Updated: 12/5/2020

Osgood-Schlatter Disease

0%
Topic
Review Topic
0
0
N/A
N/A
Questions
3
0
0
100%
0%
Evidence
1
0
0
Topic
Snapshot
  • A 15-year-old boy presents to his pediatrician with left knee pain. He denies any trauma to the knee. He plays football for his high school team and attends practice regularly. On physical exam, the tibial tubercle is pronounced and there is tenderness to palpation over the affected area. The patient reports pain upon resisted knee extension.
Introduction
  • Clinical definition
    • describes an apophysitis of the tibial tuberosity
  • Epidemiology
    • demographics
      • male:female ratio
        • more common in males
      • age bracket
        • 12-15 years of age in boys
        • 8-12 years of age in girls
    • risk factors
      • participating in sports
  • Pathogenesis
    • repetitive traction of the apophysis of the tibial tuberosity results in microtrauma and micro-avulsion
      • the proximal patellar tendon insertion separates from the tibial tubercle
        • during healing there is callous deposition that leads to a pronounced tubercle
  • Prognosis
    • self-limiting
    • responds well to conservative management
Presentation
  • Symptoms
    • anterior knee pain
  • Physical exam
    • inspection
      • enlarged tibial tubercle
      • tenderness over tibial tubercle 
    • provocative test
      • pain on resisted knee extension
Imaging
  • Radiographs
    • recommended views
      • lateral radiograph of the knee
    • findings
      • irregularity and fragmentation of the tibial tubercle  
Studies
  • Diagnostic criteria
    • a clinical diagnosis
Differential
  • Sinding-Larsen-Johansson syndrome
    • chronic apophysitis or minor avulsion injury of the inferior patellar pole
  • Osteochondroma of the proximal tibia
  • Tibial tubercle fracture 
  • Patellar tendonitis 
    • also an overuse injury (jumping, running)
    • chronic, episodic anterior knee pain
    • worsened with stairs or prolonged sitting
    • localized tenderness along the patellar tendon, at the inferior pole of the patella
Treatment
  • Conservative
    • rest, analgesics, ice, and physical therapy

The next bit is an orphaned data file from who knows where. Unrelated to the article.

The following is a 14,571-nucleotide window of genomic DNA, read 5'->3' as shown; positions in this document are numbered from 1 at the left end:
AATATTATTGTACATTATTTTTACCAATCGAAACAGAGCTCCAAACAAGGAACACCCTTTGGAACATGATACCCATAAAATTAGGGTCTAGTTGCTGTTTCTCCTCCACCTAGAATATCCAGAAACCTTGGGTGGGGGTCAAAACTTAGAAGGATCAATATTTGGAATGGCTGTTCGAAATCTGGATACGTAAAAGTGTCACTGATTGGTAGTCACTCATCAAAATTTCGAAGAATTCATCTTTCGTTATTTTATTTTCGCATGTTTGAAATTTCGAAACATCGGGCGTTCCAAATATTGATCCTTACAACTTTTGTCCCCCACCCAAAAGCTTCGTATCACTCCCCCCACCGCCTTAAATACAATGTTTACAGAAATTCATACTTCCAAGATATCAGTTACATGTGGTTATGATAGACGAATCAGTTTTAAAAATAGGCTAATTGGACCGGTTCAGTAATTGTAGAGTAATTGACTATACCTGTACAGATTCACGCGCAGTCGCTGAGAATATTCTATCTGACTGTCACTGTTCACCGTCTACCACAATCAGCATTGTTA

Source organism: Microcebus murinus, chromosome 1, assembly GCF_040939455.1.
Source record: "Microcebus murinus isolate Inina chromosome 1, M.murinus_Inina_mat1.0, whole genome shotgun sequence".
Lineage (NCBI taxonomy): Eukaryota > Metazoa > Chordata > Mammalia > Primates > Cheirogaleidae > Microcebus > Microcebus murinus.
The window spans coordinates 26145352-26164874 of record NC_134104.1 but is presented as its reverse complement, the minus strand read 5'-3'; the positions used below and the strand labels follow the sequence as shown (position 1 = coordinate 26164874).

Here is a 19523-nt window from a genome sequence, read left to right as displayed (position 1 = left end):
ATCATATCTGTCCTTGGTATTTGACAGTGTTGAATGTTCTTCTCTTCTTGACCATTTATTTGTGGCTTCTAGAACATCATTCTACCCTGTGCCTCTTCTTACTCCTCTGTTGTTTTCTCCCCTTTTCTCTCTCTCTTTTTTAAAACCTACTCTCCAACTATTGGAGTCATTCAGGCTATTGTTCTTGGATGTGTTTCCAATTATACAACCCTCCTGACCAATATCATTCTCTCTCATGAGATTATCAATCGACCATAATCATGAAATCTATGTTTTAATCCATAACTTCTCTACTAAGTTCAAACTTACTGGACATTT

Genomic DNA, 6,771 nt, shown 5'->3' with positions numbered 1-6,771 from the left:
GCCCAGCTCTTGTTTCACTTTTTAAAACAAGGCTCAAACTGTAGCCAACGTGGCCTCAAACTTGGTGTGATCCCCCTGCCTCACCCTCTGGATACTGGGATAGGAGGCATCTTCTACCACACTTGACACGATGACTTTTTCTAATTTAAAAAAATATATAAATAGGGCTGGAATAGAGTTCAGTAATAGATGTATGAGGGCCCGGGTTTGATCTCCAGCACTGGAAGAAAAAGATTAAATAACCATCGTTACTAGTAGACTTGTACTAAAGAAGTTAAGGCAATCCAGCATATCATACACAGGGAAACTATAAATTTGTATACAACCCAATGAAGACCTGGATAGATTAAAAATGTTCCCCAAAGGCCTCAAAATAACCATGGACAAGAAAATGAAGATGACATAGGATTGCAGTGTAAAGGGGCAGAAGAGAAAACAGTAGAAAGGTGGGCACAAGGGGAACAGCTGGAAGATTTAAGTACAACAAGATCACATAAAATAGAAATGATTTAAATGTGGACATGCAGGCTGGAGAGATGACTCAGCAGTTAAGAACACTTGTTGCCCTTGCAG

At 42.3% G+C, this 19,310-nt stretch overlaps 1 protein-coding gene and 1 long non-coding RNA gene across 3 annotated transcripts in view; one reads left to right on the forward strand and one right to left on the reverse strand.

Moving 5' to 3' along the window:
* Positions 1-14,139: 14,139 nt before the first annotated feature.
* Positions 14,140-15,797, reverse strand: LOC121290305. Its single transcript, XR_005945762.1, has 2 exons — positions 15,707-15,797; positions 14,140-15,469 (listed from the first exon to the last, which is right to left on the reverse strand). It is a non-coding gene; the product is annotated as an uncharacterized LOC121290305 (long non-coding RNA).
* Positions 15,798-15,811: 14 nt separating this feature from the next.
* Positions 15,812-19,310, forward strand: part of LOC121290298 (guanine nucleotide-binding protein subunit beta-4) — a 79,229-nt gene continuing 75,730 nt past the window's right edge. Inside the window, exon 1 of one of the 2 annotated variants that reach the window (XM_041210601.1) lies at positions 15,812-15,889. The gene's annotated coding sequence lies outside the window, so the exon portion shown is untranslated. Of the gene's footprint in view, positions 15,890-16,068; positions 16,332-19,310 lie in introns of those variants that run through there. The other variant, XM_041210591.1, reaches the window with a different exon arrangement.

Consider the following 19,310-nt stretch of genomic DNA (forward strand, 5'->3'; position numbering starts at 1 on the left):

• indication
        • first-line treatment for Osgood-Schlatter disease
  • Operative
    • ossicle resection and/or excision of the tibial tuberosity
      • indication
        • considered in patients who do not respond to conservative managament and after skeletal maturity
Complications
  • Tubial tubericle prominence persists
  • Genu recurvatum

Please rate topic.

Average 5.0 of 4 Ratings

Questions (3)
Question locked
Sorry, this question is for
PEAK Premium Subscribers only
Upgrade to PEAK
Question locked
Sorry, this question is for
PEAK Premium Subscribers only
Upgrade to PEAK

(M2.OR.17.4679) A 13-year-old is brought into your office by his father because of left knee pain. The father states that the patient has no medical conditions and that his birth history is normal. He is an avid basketball player and recently started playing for his school's basketball team. On exam, his vitals are within normal limits. There is no erythema or effusion in any of the knee compartments, and the patient has a full range of motion. The patient has full strength on flexion and extension, but does have pain on the tibial tubercle with palpation and resistance to knee extension. A lateral view of his left knee is shown in the radiograph in Figure A. What is the most likely cause of his knee pain?

QID: 107284
FIGURES:
1

Tibial tubercle apophysitis

50%

(2/4)

2

Patellar tendonitis

0%

(0/4)

3

Patellofemoral arthritis

0%

(0/4)

4

Patellar stress fracture

25%

(1/4)

5

Tibial stress fracture

25%

(1/4)

M 6 D

Select Answer to see Preferred Response

Evidence (1)
EXPERT COMMENTS (0)
Private Note